and the 442nd Regimental Combat Team Merged
A big burden was on the 100th Battalion to show their loyalty to the United States. Thanks to their outstanding service in training and fighting in North Africa and Italy, on January 28, 1943, the call was made for volunteers to the 442nd Regimental Combat Unit. The unit was made up of many men from Hawaii and also from the 120,000 west coast Japanese that were in internment camps in the western U.S. While the 442nd trained at Camp Shelby, the 100th Battalion had already lost many men and only 521 remained. The "Guinea Pig Battalion" that referred to the 100th, was now known as the "Purple Heart Battalion". In the spring of 1944 three waves of replacements from the 442nd arrived to support the 100th Battalion with 555 replacement troops. In June 1944, the 100th (still with the name "100th Infantry Battalion") became part of the 442nd Regimental Combat Team.
As some of the 442nd got to the 100th Battalion, they were already under attack. This was a first time experience for the 442nd. When the seasick 422nd beached at Anzio, Italy, at night on June 7th, German airplanes raided the ammo dumps in and around Anzio. It looked like fireworks on the Fourth of July with bombs and smoke. The 100th and 442nd soldiers ran for cover, and luckily, no one was hurt that night.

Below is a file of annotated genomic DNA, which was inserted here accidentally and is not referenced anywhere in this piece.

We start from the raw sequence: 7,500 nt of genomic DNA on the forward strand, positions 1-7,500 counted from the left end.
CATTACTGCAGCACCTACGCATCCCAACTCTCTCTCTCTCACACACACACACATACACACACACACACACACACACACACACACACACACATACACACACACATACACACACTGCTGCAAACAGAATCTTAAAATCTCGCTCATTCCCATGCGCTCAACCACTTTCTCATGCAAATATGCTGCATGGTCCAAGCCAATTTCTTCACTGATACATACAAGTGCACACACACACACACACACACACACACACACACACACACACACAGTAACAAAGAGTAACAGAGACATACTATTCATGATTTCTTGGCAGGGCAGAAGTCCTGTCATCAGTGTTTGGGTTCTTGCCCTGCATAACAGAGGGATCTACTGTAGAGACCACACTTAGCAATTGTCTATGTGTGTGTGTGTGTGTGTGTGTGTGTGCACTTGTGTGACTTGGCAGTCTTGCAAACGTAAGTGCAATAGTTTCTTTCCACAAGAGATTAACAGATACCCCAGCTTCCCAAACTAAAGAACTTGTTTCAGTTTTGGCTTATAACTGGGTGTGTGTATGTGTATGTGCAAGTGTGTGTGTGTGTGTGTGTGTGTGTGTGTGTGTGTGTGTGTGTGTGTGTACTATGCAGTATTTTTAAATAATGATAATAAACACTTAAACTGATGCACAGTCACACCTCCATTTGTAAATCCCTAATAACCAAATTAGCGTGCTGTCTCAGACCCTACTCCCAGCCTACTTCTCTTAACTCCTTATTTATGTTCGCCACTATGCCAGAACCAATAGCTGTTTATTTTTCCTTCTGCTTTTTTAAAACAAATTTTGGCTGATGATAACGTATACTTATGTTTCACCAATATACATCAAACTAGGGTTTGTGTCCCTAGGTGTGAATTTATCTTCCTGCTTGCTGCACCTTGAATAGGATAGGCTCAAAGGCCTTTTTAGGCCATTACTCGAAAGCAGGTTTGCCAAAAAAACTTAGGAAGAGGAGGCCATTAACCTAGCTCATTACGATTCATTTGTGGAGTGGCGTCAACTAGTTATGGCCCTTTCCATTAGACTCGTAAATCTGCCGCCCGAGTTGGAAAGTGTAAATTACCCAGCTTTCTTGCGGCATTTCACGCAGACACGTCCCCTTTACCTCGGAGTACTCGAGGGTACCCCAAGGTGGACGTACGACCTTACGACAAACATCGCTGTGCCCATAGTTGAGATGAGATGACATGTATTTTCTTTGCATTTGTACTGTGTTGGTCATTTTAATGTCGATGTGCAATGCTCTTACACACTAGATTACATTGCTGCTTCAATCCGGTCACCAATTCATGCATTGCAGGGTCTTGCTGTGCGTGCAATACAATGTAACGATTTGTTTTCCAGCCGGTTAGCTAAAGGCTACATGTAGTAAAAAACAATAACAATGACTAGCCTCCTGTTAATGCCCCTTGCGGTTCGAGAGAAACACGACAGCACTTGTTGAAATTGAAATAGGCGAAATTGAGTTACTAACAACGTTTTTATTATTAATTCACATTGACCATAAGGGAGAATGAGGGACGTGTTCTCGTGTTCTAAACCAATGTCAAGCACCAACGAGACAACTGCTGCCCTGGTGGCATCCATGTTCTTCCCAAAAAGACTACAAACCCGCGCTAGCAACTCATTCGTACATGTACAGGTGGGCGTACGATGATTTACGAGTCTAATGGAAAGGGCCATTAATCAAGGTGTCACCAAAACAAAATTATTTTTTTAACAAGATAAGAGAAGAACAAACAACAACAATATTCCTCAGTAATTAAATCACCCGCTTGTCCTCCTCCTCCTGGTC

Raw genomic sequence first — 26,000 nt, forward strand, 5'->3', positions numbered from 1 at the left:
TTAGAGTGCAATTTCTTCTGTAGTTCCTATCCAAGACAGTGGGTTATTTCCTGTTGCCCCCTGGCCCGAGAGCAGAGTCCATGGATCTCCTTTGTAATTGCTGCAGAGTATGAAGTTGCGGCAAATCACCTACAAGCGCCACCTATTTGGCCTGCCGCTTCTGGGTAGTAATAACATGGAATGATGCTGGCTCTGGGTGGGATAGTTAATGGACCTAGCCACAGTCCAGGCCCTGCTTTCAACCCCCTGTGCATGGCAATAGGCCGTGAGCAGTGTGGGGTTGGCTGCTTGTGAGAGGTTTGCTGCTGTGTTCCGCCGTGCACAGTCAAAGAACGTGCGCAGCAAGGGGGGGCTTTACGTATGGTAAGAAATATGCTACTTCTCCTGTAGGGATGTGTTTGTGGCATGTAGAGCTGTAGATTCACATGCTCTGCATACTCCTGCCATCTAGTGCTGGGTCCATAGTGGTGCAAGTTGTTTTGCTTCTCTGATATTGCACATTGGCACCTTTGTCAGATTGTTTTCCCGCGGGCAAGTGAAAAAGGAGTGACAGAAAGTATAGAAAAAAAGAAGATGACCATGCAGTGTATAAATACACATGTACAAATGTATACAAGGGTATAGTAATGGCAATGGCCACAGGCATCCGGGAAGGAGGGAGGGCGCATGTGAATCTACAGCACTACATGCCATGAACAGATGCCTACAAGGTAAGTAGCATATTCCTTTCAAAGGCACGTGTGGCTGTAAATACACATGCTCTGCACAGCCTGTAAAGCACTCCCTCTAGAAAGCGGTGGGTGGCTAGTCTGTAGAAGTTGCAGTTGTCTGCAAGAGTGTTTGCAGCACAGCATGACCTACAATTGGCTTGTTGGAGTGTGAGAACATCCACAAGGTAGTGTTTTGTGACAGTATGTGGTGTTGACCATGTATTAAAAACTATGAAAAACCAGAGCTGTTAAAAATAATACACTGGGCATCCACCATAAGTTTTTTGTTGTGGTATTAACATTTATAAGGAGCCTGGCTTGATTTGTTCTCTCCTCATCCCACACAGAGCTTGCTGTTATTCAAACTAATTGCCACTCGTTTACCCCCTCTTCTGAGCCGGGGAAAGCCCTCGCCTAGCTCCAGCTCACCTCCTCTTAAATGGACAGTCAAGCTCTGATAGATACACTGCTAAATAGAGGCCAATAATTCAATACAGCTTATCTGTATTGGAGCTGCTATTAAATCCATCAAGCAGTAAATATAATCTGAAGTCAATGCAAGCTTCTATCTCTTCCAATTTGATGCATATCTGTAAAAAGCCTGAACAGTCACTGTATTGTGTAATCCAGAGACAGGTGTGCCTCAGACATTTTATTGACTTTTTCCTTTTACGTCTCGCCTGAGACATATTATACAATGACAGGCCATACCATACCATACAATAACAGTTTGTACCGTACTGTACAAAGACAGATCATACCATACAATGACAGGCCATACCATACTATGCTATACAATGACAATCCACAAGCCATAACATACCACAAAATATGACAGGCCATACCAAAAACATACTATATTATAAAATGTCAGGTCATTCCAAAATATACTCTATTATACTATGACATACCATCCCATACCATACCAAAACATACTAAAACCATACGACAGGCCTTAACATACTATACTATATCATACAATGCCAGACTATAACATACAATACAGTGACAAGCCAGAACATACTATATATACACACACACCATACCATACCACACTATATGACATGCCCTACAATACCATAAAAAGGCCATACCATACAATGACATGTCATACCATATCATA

Soldiers marching, routine drill, Camp Shelby
The 442nd Regimental Combat
Team left Anzio on June 9th and arrived in Civitavecchia,
north of Rome, on the 10th. A few miles away, the Germans
were dug in and ready for whoever might come that way. The
442nd became attached to the 34th "Red Bull" Division. And
the 100th Battalion, which had been assigned to the 34th
Division, became attached to the 442nd Regimental Combat
Team. But they kept their 100th Infantry name because of
their courage and achievements.
On June 26, the 442nd, with the 100th as its new first battalion, moved into their first combat assignment together. Their job was to secure the town of Belvedere and the road to Sassetta. They walked north to Suvereto to relieve the men of the 517th Parachute Infantry Regiment and the 142nd Infantry Regiment, but heavy enemy artillery fire forced them to stop. A brave private, Kyoshi Muronaga, grabbed a 60 mm mortar and went out alone shooting and pushed back the German battery that was out in front. Muronaga was killed in action and was awarded the Distinguished Service Cross for his bravery. But the Germans on the hills with machine guns still stopped the U.S. from advancing. The 100th and 442nd bravely attacked right up the middle between the 2nd and 3rd battalions. They fought off the Germans. And before the day was over, they had taken Belvedere and cut off the enemy's line of retreat.